A Starry Night: Astronomy club sponsor, leader reflect on recent planetarium show


Attendees at the Planetarium Show on Sept. 28 watch the show. Turner said viewers were able to learn about identifying various constellations and stars among a variety of other interesting information.

Kris Otten

Astronomy teacher Keith Turner and students held a planetarium show at the CHS planetarium on Sept. 28. Doors opened to the public at 7 p.m. and the show began at 7:30 p.m. with tickets selling for $4 for adults and $2 for children, seniors, and CHS students.

According to Turner, preparations leading up to the show include planning and organizing in order to construct the program, followed by advertising the show.

Andrew Sleugh, astronomy club leader and junior, said that preparation for shows is usually easy.

“Sometimes there’s video editing we do for it and then other times we just sort of like splice it between the different screens. Most of the time it’s pretty easy preparation,” Sleugh said.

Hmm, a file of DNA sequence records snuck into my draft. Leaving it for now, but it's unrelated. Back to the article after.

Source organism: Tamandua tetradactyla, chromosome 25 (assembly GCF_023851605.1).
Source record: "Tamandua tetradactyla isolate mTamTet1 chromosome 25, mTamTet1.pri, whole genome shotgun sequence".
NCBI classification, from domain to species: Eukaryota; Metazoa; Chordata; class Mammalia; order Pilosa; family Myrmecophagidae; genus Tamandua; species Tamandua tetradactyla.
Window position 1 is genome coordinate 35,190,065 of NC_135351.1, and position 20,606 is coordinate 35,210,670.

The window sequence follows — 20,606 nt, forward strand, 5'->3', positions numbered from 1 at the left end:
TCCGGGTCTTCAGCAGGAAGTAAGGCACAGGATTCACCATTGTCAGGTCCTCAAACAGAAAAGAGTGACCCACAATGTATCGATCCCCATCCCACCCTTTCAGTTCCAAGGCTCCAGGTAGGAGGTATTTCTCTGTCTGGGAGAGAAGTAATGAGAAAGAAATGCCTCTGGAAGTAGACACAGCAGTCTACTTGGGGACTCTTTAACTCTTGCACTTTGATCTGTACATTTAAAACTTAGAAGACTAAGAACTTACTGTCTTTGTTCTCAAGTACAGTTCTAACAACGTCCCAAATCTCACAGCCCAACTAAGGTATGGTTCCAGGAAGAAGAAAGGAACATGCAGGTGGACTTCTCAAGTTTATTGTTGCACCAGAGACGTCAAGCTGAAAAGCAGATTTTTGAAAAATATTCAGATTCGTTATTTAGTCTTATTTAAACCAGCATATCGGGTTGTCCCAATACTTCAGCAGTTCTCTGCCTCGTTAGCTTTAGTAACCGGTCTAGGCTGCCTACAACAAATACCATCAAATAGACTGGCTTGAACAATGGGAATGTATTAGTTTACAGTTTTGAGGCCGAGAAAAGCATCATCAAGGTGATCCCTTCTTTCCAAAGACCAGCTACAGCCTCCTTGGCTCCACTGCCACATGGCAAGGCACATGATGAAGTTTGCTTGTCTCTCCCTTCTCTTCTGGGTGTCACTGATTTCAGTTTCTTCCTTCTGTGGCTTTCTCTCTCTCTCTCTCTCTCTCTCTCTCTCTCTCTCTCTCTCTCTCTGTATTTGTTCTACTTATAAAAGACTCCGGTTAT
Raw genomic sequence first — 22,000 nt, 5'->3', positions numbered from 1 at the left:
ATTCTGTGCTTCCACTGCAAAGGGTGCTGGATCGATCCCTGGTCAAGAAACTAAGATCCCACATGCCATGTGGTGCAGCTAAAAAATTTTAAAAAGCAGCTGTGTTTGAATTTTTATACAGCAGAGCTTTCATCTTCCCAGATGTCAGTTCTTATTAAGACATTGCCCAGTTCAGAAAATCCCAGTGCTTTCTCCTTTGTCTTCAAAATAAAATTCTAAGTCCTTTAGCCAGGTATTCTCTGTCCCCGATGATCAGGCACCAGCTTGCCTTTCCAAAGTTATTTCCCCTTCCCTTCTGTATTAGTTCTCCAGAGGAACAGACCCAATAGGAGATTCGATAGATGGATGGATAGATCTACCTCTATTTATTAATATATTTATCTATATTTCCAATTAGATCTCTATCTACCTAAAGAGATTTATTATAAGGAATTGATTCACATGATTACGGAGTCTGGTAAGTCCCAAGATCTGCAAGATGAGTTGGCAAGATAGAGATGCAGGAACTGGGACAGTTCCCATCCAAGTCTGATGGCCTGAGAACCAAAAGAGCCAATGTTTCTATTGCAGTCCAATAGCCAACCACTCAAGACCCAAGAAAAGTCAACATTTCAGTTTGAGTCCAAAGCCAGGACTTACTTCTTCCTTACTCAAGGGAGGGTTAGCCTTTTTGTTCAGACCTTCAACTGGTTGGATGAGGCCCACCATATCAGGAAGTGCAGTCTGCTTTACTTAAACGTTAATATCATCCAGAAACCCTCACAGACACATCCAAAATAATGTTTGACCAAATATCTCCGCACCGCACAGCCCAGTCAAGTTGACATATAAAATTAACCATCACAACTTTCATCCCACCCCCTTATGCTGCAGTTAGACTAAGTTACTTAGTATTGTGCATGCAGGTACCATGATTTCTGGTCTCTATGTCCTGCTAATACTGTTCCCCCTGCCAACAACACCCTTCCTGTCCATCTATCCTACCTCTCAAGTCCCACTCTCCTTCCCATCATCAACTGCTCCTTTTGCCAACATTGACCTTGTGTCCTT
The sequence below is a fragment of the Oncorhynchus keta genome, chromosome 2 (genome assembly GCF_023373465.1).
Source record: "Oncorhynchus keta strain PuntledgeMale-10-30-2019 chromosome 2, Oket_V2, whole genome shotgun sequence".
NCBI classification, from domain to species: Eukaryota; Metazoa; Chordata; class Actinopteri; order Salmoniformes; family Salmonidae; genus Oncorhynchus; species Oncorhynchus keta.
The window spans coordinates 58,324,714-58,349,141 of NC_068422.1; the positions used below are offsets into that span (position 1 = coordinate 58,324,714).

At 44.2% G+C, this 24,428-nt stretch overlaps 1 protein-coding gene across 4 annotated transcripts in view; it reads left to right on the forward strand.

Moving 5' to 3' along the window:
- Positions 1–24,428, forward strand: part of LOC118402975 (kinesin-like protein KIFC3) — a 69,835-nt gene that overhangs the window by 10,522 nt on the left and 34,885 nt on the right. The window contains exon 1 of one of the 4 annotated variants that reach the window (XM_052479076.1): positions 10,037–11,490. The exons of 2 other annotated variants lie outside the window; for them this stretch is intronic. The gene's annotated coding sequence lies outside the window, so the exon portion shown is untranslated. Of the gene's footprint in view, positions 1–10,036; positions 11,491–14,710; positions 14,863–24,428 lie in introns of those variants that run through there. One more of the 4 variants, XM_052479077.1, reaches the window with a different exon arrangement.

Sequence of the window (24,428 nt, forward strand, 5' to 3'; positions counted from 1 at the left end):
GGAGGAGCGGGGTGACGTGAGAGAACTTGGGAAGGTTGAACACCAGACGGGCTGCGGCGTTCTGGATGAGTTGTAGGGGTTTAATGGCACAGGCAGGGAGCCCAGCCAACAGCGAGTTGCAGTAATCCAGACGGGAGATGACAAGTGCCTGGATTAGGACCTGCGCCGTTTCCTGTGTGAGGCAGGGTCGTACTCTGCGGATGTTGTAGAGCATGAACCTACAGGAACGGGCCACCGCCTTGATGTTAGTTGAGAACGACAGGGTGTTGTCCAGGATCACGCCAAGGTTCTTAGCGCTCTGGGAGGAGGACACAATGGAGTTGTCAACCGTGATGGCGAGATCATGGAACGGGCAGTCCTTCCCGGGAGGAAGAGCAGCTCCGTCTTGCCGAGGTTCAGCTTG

The planetarium show began with a view of the sky in the morning, then gradually moved to show the sky later in the day, around 8:30 p.m.. Turner explained to the audience how astronomers are able to tell that autumn has started by the movement of the sun as it crosses the equator. Turner pointed out different planets and constellations in the sky and identified them to the audience. Members of the audience were able to observe what the sky would look like at night without the light pollution from humans. This was a view of hundreds of bright stars against a pitch black sky. Lastly, Turner showed actual photos he took at the solar eclipse in August and explained to the audience his experience as well as the facts behind the solar eclipse.

After the show, telescopes were set up in front of the school for audience members to use. Through these telescopes, people were able to observe the stars, constellations, and planets through a clearer lense.

From the planetarium show, audience members were able to learn how to identify the different stars and constellations in the sky. People were also able to learn more about the astronomical transition from summer to autumn and the facts and appearance of a total solar eclipse.